Their headlines were clickable, not to mention shareable, for their shock value alone.
Here’s a tip: Want to make sure your writing always looks great?
Raise the stakes with each paragraph until you reach a climax or turning point. It’s not enough to say “And that’s what happened.” You have to describe how whatever happened shaped you.
Plan to add a conclusion that will evoke an emotional response in your reader. Your essay may well be about sexism, but you need to illustrate it through the lens of a defining incident that’s deeply personal to you. Just as a good lead hooks readers and draws them along for the ride, a good conclusion releases them from your essay’s thrall with a frisson of pleasure, agreement, passion or some other sense of completion.
People often say this phrase to avoid answering questions from journalists.
There’s another use for this expression – when you could say something obvious, critical, or negative, but you don’t want to say it directly: Use this phrase to say that the answer/information is officially secret.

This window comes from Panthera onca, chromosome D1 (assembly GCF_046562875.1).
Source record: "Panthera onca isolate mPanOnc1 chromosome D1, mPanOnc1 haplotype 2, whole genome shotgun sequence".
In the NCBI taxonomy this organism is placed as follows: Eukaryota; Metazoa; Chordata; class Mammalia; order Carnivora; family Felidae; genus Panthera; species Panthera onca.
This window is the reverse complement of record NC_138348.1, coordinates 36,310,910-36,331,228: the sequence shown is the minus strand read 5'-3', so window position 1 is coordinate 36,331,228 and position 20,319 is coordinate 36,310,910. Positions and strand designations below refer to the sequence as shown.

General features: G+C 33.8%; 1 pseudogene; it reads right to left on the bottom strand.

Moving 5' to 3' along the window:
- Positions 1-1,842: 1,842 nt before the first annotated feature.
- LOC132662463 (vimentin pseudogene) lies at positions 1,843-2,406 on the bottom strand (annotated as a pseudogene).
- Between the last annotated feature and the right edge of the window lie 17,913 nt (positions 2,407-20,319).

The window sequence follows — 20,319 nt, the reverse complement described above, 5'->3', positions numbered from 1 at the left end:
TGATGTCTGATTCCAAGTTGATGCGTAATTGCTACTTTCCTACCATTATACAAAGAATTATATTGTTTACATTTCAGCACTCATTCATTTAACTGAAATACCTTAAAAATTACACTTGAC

This phrase is a little bit rude, it’s telling the other person to stop inquiring about your life.
This phrase is commonly used with kids, for answers to questions that they should wait until they are more mature to know the information.
Everyone has a story to tell and a message to share.
The challenge lies in getting that story and message out of your head and into print in a way that resonates with your audience.